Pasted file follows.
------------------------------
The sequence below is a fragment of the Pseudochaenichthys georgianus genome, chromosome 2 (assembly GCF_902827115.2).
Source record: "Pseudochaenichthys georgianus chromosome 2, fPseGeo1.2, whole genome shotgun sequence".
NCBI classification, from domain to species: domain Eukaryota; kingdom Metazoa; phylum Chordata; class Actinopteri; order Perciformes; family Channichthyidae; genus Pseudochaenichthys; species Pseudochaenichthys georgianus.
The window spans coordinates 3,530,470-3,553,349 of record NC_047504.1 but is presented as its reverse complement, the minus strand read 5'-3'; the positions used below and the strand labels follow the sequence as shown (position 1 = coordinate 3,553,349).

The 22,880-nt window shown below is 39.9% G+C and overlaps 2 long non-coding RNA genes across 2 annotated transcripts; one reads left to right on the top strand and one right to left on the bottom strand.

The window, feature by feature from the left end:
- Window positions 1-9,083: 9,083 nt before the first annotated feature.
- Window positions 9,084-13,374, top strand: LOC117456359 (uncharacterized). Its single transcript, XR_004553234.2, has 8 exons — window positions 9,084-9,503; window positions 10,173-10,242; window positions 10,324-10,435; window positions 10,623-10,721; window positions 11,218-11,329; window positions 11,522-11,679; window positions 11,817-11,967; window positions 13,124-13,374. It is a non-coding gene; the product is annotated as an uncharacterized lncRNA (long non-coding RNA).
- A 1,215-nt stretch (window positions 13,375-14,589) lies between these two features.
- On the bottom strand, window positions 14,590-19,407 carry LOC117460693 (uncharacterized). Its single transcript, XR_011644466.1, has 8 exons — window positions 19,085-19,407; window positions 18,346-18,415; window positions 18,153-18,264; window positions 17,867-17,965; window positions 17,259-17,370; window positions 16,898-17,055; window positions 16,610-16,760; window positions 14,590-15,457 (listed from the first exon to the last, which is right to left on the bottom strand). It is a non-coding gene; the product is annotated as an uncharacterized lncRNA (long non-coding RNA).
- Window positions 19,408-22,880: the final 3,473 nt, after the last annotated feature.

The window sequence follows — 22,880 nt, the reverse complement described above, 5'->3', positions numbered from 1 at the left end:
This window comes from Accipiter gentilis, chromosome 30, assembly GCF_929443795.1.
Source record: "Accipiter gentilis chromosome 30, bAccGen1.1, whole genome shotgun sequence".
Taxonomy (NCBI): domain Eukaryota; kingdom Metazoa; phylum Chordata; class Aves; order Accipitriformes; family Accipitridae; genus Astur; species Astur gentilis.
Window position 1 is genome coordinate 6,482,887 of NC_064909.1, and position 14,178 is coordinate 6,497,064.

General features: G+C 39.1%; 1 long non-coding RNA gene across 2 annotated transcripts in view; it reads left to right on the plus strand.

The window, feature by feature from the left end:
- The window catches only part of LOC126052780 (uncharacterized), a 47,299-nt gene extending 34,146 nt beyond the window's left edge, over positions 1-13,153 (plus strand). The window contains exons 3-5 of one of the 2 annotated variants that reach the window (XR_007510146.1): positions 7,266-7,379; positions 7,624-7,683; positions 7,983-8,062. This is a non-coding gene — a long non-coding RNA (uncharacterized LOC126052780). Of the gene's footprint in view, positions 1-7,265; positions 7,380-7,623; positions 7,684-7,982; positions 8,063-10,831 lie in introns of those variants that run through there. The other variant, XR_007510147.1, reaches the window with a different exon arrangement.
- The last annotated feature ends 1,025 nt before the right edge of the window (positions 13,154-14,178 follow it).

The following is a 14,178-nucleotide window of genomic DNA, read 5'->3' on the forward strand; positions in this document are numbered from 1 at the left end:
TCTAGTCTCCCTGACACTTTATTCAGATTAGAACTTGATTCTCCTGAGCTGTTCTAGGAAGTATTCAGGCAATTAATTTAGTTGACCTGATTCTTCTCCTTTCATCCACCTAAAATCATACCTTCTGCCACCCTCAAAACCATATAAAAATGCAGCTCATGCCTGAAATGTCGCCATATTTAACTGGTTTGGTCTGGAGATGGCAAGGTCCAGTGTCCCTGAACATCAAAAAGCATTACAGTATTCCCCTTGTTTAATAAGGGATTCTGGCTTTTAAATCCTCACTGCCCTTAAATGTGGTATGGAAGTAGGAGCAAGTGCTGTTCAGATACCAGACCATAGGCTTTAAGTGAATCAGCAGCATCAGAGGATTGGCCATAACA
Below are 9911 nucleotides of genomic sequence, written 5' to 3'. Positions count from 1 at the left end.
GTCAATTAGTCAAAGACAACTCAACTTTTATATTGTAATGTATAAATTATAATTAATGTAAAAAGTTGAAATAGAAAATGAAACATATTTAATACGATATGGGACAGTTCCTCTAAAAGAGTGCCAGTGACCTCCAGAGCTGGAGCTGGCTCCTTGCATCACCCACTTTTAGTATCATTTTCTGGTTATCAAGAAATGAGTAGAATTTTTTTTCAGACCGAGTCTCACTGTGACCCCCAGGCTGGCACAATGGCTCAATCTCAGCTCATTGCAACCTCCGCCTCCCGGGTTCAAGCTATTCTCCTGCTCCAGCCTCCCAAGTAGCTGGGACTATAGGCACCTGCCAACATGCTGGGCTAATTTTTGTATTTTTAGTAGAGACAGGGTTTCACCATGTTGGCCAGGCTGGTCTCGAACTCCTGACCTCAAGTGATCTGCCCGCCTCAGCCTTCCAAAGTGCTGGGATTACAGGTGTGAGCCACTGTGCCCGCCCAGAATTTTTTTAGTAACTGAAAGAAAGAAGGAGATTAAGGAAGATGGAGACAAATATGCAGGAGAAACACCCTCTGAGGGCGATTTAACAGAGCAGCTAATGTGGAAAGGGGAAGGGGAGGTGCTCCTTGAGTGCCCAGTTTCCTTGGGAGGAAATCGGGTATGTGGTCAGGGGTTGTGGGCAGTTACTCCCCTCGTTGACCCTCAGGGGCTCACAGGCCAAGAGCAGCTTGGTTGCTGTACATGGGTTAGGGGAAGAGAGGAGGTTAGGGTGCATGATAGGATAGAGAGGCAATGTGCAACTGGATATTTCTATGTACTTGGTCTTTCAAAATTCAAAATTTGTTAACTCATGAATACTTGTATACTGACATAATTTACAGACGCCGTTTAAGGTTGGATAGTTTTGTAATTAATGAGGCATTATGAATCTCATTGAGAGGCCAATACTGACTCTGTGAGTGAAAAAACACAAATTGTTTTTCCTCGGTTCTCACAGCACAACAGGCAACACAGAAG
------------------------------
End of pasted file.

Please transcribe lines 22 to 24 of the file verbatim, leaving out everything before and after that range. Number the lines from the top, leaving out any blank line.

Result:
TCTAGTCTCCCTGACACTTTATTCAGATTAGAACTTGATTCTCCTGAGCTGTTCTAGGAAGTATTCAGGCAATTAATTTAGTTGACCTGATTCTTCTCCTTTCATCCACCTAAAATCATACCTTCTGCCACCCTCAAAACCATATAAAAATGCAGCTCATGCCTGAAATGTCGCCATATTTAACTGGTTTGGTCTGGAGATGGCAAGGTCCAGTGTCCCTGAACATCAAAAAGCATTACAGTATTCCCCTTGTTTAATAAGGGATTCTGGCTTTTAAATCCTCACTGCCCTTAAATGTGGTATGGAAGTAGGAGCAAGTGCTGTTCAGATACCAGACCATAGGCTTTAAGTGAATCAGCAGCATCAGAGGATTGGCCATAACA
Below are 9911 nucleotides of genomic sequence, written 5' to 3'. Positions count from 1 at the left end.
GTCAATTAGTCAAAGACAACTCAACTTTTATATTGTAATGTATAAATTATAATTAATGTAAAAAGTTGAAATAGAAAATGAAACATATTTAATACGATATGGGACAGTTCCTCTAAAAGAGTGCCAGTGACCTCCAGAGCTGGAGCTGGCTCCTTGCATCACCCACTTTTAGTATCATTTTCTGGTTATCAAGAAATGAGTAGAATTTTTTTTCAGACCGAGTCTCACTGTGACCCCCAGGCTGGCACAATGGCTCAATCTCAGCTCATTGCAACCTCCGCCTCCCGGGTTCAAGCTATTCTCCTGCTCCAGCCTCCCAAGTAGCTGGGACTATAGGCACCTGCCAACATGCTGGGCTAATTTTTGTATTTTTAGTAGAGACAGGGTTTCACCATGTTGGCCAGGCTGGTCTCGAACTCCTGACCTCAAGTGATCTGCCCGCCTCAGCCTTCCAAAGTGCTGGGATTACAGGTGTGAGCCACTGTGCCCGCCCAGAATTTTTTTAGTAACTGAAAGAAAGAAGGAGATTAAGGAAGATGGAGACAAATATGCAGGAGAAACACCCTCTGAGGGCGATTTAACAGAGCAGCTAATGTGGAAAGGGGAAGGGGAGGTGCTCCTTGAGTGCCCAGTTTCCTTGGGAGGAAATCGGGTATGTGGTCAGGGGTTGTGGGCAGTTACTCCCCTCGTTGACCCTCAGGGGCTCACAGGCCAAGAGCAGCTTGGTTGCTGTACATGGGTTAGGGGAAGAGAGGAGGTTAGGGTGCATGATAGGATAGAGAGGCAATGTGCAACTGGATATTTCTATGTACTTGGTCTTTCAAAATTCAAAATTTGTTAACTCATGAATACTTGTATACTGACATAATTTACAGACGCCGTTTAAGGTTGGATAGTTTTGTAATTAATGAGGCATTATGAATCTCATTGAGAGGCCAATACTGACTCTGTGAGTGAAAAAACACAAATTGTTTTTCCTCGGTTCTCACAGCACAACAGGCAACACAGAAG